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Tactical Planning


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Network Planning and Design

Diversity of network elements and hierarchies, diversity of services and options for carrying them, diversity of embedded bases, and multiple business imperatives make the network planning and design function interesting and challenging.

Decisions on technologies, interconnections of various technologies and protocols, relationships between service mix and networking technologies, topologies, and introduction timing play the major role in network planning function.

Given a composite traffic, and its spatial and temporal characteristics, the big challenges in network planning and design are dealing with the network topology design, identifying the network architecture, and the key characteristics of network elements in terms of both their key capabilities/constraints and the cost structure.

A number of chief issues involved in network planning are:
  •  Traffic planning
  •  Topology planning
  •  Technology planning
  •  Characterizing networking technologies (their capabilities, cost structure, etc)
  •  Capacity planning
  •  Near-term deployment phase
  •  Medium-term deployment phase
  •  Long-term deployment phase

The objective of network design is to minimize the overall network cost while meeting customers’ network performance objectives. The design should specify the selection of topology (location of major access, service and transport nodes and interconnections among them), the network architectures, the key characteristics of network elements in terms of their both capabilities/constraints and cost structure, routing strategies, and capacity allocation.

A good network design is of immense value to Network and Service Providers since they are interested in obtaining the lowest-business cost network designs to keep their operating expenditures (OPEX) and capital cost (CAPEX) as low as possible. Network design helps in this regard by optimizing the access and transport cost. It is the transport cost, which is a significant recurring part of the cost of providing access services.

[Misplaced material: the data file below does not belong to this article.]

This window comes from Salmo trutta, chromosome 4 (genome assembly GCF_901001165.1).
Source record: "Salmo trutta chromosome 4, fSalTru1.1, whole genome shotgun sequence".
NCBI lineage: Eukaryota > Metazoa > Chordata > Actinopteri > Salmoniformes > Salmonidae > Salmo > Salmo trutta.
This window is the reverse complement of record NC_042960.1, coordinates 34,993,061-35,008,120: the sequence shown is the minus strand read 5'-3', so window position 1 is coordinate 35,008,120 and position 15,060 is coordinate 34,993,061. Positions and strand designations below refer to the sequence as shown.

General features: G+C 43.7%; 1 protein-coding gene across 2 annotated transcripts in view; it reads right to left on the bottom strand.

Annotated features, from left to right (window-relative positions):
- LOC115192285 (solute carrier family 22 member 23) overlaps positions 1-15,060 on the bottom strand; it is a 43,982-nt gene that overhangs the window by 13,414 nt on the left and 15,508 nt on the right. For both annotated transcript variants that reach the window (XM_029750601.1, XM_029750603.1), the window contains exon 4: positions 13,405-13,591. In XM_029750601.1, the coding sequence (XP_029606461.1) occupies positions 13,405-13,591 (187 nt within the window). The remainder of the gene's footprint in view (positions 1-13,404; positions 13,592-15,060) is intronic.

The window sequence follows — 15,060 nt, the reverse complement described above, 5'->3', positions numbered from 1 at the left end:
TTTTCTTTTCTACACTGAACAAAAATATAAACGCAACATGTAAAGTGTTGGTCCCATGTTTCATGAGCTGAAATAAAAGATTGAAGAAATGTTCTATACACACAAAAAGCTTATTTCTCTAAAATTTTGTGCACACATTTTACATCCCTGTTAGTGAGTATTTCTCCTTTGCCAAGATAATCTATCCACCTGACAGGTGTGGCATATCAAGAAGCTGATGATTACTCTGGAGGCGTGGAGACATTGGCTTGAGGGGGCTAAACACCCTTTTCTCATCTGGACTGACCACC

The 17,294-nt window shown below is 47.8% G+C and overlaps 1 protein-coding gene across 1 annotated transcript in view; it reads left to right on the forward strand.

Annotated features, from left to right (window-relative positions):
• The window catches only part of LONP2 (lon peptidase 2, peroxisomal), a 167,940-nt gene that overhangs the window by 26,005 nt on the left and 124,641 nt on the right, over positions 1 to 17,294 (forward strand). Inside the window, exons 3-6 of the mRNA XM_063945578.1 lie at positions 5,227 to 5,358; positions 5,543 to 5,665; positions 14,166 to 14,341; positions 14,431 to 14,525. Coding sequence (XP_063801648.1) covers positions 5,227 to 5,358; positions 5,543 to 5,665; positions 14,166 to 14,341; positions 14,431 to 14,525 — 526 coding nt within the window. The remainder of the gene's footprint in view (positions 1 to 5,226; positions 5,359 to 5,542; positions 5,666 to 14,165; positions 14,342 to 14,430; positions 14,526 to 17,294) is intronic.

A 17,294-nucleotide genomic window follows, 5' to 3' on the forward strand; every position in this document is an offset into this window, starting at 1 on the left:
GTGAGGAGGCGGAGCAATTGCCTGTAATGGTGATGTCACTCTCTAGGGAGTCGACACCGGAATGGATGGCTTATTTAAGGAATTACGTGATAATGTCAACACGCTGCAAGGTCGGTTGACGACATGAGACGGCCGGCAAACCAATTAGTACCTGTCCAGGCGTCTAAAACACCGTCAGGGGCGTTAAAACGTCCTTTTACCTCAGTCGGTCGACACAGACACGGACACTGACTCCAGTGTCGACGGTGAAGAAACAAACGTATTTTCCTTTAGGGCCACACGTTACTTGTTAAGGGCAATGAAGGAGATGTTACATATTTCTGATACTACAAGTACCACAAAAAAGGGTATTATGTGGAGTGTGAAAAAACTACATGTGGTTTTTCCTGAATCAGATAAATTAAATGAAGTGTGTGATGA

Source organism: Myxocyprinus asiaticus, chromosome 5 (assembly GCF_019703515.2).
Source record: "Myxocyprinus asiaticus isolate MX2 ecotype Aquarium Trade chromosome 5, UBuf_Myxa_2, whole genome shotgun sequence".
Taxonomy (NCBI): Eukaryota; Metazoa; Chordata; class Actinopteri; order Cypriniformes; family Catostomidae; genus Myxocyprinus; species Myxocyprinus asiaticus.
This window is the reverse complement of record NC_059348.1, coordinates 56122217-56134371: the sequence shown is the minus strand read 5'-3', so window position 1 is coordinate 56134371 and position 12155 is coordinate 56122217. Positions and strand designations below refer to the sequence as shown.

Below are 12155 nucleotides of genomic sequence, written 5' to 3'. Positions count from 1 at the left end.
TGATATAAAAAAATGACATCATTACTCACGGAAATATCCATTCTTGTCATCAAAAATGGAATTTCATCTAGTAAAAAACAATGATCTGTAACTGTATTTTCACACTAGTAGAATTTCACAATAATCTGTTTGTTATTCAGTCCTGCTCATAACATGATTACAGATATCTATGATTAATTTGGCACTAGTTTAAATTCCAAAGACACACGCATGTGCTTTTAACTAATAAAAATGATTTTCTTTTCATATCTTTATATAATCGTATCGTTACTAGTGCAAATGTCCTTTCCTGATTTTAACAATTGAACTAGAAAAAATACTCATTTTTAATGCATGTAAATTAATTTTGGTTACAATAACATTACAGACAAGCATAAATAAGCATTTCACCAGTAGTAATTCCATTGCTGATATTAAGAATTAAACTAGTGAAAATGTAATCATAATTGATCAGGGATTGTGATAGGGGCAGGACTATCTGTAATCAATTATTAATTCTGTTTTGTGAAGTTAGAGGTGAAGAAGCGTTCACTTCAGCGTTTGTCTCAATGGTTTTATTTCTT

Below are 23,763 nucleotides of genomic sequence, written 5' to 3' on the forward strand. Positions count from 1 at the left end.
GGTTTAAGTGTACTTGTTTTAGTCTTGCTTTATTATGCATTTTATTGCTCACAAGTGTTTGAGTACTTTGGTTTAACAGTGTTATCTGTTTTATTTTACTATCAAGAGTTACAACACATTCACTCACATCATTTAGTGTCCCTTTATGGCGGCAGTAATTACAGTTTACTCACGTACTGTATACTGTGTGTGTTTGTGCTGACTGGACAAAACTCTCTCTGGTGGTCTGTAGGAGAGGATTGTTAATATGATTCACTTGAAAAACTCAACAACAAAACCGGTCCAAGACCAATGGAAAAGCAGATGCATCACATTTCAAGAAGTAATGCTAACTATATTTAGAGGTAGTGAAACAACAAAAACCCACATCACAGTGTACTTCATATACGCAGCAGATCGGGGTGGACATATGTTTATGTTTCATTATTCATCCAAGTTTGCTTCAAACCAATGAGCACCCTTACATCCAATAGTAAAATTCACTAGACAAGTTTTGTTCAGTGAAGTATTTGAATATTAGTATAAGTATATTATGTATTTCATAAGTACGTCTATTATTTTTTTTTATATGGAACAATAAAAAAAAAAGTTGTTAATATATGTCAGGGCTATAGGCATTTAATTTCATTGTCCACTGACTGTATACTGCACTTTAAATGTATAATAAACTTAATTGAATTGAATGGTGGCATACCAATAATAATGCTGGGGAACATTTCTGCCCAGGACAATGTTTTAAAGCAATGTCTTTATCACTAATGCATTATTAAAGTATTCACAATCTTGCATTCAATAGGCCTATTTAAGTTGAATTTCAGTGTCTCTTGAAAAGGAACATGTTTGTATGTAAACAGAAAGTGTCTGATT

A versatile network design which can accommodate multiple interface technologies, multiple infrastructure technologies, and multiple tariff structures (domestic and foreign) will be of great value for the Network Providers and Operators.

There are two main categories of network design scenarios:

  •  green field design (for new entrant on the market)
  •  growth design.

Designing a new network from ground zero is considered a green field design. Adding capacities to accommodate growth on an existing network design is design for growth. The need for network growth occurs in response to a number of different causes, such as geographic movement of end users, an increase in the number of end-users or an increased bandwidth requirement.

Telecom Network Providers design mainly an optical fiber or radio based infrastructure. The infrastructure consists of three components. The first component is the access network. The second component of infrastructure includes service nodes providing various circuit-, packet–, and cell-based services using switches, cross-connects, routers, gateways, and so on. The third is the core/backbone transport network. It includes SDH, WDM, and so on.

So, at a high level, the design of Telecom Network consists of three components: an access network design (AND), a service layer mesh network design (SND), and a physical layer ring or mesh network design (PND):

  •  AND
  •  SND
  •  PND

Here, first we state the (long-term) network design principles and define a set of generic network elements. Next, we present a systematic approach for the design of Telecom Network and proceed with the functional design procedure for AND, SND, and PND.





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Last modified: July 13, 2016


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